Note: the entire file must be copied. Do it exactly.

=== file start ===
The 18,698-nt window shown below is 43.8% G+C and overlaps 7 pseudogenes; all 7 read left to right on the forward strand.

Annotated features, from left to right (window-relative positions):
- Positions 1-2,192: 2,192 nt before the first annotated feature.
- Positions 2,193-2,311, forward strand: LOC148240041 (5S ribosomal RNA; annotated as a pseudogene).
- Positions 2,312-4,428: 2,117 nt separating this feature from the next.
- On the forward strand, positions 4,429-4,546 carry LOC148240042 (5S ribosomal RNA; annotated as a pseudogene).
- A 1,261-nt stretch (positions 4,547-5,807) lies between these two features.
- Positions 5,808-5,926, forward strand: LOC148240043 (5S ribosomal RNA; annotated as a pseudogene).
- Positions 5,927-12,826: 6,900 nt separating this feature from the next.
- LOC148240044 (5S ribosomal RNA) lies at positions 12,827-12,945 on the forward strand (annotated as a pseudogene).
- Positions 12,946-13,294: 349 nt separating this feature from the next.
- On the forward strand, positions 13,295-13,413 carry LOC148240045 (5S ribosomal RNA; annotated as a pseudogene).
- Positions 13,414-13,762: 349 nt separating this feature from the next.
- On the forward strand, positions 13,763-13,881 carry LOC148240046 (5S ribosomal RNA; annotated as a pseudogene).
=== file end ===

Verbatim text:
The 18,698-nt window shown below is 43.8% G+C and overlaps 7 pseudogenes; all 7 read left to right on the forward strand.

Annotated features, from left to right (window-relative positions):
- Positions 1-2,192: 2,192 nt before the first annotated feature.
- Positions 2,193-2,311, forward strand: LOC148240041 (5S ribosomal RNA; annotated as a pseudogene).
- Positions 2,312-4,428: 2,117 nt separating this feature from the next.
- On the forward strand, positions 4,429-4,546 carry LOC148240042 (5S ribosomal RNA; annotated as a pseudogene).
- A 1,261-nt stretch (positions 4,547-5,807) lies between these two features.
- Positions 5,808-5,926, forward strand: LOC148240043 (5S ribosomal RNA; annotated as a pseudogene).
- Positions 5,927-12,826: 6,900 nt separating this feature from the next.
- LOC148240044 (5S ribosomal RNA) lies at positions 12,827-12,945 on the forward strand (annotated as a pseudogene).
- Positions 12,946-13,294: 349 nt separating this feature from the next.
- On the forward strand, positions 13,295-13,413 carry LOC148240045 (5S ribosomal RNA; annotated as a pseudogene).
- Positions 13,414-13,762: 349 nt separating this feature from the next.
- On the forward strand, positions 13,763-13,881 carry LOC148240046 (5S ribosomal RNA; annotated as a pseudogene).